There is a time for everything… a time to weep and a time to laugh. Ecclesiastes 3:1 & 4
A while back, he was laughing at something that made absolutely no sense to me. When I asked him about it, he said, “That’s the best part about being a kid.” I thought he was referring to what he was laughing about, so I asked him to explain it to me. His response was, “Laughing. Kids laugh way more than grown-ups. And it feels good.” Then he paused for a moment and added, “To tell you the truth, grown-ups don’t laugh much.”
His words hit me hard. It felt like it wasn’t Mason talking: it was God talking to me through Mason, telling me that I’m taking it all too seriously. Obviously I was the grown-up Mason was talking about, and I haven’t been laughing much lately.
Some college friends organized an informal weekend reunion in the Berkshires last summer that I wasn’t able to attend due to health reasons. I hadn’t seen some of those people in over twenty-five years. So when they organized it again for this summer, I was bound and determined to go.
From the minute I got into my friend’s car for the three hour drive there, it was like traveling backwards in time, stepping back into my college years. The greatest care I had then was making it to an 8 a.m. class, or finding a coin operated washing machine that wasn’t busy. I was young, healthy, energetic, and full of dreams. I had a lightness of being that nothing, or no one, could weigh down. I was silly and adventurous and ready for anything.
Magically, I was that girl all weekend. And the greater magic was how much I laughed: not just a “ha-ha” or a chuckle, but deep, bent over at the waist belly laughs (where I actually did pee just a little bit. I’ve had three kids, after all!). I laughed so hard and so much over the course of those forty-eight hours that I came home with a sore throat.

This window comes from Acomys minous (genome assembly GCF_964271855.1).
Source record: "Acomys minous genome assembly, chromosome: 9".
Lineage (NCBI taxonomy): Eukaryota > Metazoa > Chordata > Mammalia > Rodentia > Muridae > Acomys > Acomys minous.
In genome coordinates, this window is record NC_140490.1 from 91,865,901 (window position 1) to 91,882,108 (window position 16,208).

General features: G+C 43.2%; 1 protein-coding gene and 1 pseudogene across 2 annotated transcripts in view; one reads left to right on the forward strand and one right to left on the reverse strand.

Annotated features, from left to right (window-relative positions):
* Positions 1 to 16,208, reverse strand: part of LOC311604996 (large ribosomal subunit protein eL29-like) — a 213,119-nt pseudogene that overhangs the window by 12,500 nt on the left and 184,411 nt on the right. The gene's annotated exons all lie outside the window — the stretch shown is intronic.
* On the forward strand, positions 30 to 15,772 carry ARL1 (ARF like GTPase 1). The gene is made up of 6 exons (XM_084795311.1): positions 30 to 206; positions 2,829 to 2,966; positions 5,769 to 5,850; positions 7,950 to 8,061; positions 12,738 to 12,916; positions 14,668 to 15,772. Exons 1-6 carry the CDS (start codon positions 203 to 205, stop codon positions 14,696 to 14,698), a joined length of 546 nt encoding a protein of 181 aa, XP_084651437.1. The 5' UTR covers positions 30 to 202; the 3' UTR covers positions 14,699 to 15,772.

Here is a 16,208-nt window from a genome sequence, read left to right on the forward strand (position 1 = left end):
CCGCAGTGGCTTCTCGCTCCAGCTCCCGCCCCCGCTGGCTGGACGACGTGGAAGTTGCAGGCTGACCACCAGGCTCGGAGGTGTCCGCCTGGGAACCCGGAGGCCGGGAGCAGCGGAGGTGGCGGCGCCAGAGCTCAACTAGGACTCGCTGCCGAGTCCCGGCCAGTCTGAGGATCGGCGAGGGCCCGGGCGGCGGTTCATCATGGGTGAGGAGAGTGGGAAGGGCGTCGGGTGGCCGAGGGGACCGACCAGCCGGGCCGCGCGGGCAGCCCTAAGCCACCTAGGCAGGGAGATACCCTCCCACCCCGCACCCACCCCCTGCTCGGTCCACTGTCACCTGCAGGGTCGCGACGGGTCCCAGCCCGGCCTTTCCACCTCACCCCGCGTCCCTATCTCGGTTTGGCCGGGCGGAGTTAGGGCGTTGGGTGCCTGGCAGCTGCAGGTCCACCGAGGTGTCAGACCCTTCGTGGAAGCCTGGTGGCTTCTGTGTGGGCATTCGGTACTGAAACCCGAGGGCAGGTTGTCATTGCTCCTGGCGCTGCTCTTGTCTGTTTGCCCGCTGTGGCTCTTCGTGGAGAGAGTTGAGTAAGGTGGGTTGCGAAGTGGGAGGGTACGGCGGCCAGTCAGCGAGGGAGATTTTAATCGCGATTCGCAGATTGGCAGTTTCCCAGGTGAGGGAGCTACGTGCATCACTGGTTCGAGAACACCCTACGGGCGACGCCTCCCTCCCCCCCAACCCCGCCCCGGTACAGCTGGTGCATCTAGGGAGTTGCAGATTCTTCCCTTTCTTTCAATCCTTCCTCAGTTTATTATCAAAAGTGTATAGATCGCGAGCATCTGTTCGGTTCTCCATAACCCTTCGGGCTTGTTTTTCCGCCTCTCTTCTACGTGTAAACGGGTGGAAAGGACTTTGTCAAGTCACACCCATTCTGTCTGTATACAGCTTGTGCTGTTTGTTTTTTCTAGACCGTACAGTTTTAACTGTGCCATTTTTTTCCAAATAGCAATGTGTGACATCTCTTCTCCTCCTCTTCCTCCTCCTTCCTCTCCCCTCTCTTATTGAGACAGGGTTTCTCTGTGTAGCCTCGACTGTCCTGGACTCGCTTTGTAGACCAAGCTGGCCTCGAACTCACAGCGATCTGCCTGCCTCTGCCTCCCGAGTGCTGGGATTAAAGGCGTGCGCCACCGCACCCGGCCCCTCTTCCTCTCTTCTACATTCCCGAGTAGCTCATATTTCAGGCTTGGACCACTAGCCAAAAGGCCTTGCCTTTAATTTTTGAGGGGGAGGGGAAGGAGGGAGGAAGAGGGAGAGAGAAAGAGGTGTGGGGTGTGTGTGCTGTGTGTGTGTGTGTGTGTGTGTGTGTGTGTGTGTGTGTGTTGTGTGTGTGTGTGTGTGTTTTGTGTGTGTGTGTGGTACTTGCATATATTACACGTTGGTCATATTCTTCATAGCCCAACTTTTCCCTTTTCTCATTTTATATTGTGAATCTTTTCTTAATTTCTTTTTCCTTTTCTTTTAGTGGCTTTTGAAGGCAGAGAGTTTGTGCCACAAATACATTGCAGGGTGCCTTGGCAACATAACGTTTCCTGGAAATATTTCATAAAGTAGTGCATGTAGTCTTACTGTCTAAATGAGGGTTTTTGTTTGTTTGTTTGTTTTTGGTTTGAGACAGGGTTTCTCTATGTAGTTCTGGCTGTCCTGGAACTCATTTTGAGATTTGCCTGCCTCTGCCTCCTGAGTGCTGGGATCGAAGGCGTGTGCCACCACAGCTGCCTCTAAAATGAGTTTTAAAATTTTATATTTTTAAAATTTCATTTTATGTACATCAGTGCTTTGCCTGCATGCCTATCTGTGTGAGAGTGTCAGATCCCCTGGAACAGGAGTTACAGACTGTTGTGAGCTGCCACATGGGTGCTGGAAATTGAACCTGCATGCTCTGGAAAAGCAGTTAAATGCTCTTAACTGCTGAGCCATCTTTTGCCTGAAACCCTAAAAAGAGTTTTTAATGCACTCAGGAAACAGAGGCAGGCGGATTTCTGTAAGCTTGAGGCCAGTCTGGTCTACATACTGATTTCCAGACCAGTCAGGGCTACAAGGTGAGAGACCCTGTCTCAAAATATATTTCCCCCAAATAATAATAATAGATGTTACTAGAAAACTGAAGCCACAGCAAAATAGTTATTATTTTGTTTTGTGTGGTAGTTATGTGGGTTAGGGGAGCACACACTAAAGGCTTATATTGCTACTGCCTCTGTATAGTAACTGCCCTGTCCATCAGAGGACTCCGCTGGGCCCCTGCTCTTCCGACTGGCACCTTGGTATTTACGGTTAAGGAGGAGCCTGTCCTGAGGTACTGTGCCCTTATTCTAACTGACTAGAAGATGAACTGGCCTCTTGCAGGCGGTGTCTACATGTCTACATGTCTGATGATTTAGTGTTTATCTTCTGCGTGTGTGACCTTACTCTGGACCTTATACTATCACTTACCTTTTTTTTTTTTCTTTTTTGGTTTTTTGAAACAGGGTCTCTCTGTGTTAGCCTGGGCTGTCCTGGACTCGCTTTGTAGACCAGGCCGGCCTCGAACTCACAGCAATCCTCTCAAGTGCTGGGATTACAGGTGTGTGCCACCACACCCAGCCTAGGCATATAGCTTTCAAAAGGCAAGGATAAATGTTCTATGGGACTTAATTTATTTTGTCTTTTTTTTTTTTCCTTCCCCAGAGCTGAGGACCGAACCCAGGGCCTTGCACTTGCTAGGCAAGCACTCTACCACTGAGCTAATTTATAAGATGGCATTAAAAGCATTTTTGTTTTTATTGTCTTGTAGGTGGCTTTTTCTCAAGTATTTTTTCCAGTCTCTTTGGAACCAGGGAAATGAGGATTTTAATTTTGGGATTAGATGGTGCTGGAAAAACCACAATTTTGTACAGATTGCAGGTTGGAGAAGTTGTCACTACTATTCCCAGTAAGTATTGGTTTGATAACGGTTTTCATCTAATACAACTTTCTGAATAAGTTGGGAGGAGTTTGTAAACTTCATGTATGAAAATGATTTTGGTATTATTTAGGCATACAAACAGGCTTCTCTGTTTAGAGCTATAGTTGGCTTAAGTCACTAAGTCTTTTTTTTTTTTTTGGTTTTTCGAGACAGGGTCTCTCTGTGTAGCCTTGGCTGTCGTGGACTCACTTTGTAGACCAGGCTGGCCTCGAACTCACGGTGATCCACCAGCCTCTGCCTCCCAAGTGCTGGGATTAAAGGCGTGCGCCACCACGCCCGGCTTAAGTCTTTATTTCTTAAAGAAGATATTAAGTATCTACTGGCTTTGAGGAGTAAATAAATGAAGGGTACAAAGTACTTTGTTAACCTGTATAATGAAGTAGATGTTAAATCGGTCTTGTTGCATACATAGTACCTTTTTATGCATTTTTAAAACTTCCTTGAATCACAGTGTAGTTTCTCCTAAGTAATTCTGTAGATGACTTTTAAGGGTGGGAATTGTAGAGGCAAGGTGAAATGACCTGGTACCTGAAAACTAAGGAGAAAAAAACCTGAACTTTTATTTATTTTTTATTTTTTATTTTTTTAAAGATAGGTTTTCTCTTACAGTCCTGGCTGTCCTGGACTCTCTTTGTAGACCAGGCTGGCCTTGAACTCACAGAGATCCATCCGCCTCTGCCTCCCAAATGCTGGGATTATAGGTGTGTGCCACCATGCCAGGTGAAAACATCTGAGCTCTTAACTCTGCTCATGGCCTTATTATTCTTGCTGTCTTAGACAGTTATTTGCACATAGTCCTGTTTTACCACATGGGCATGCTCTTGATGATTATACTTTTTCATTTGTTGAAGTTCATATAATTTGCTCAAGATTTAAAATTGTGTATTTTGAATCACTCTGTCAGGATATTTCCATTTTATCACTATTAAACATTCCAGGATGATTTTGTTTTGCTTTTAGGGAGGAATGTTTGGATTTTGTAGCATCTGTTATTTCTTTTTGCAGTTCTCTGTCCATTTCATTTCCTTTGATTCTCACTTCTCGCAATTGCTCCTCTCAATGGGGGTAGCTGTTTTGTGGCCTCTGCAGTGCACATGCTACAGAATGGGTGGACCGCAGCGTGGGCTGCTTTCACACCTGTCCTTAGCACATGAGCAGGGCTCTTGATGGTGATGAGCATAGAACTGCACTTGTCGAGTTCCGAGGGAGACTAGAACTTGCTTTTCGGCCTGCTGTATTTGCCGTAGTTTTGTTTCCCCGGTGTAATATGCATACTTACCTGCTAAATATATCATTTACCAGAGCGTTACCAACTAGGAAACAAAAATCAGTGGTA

It was the best sore throat that I have ever had! It was my trophy: an affirmation that I do have a joyful heart, that I can still be so silly that I laugh until I can’t breath, until I scrape my throat raw. Proverbs 17:22 says “A joyful heart is good medicine.” That weekend was absolutely the best medicine for me. I came home happier, lighter than I have been in a while.
I’ve thought a lot about that weekend, and the shift that happened in me. I’ve wondered why I had to escape my life in order to laugh that hard. I truly do love my husband and kids, and I have never felt so fulfilled as I do as a mom. Moreover, my husband and kids are actually very funny people. I should be laughing that hard on a daily basis, in my own home, but I don’t.
Ecclesiastes says, “There is a time for everything… a time to weep and a time to laugh.” I think there’s also a time to be a mom, and a time to be just me. I think that’s the point: we are not supposed to be swallowed whole by our vocation. If I don’t take breaks, if I don’t step away and refill and refuel, I lose myself, become too heavy, weighted down by all the “to do’s” on my list and in my life. Deep laughter only happens when I feel light.
My kids are getting older; they’re becoming more independent. It’s not as challenging now to get some space. I need to remember my weekend away and the lesson that I learned. If I can routinely create some space where I can refill and refuel, be just me and not a mom, I’ll be better able to maintain my joyful heart. Once that happens, hopefully I’ll be belly laughing, on a regular basis, in my own home.
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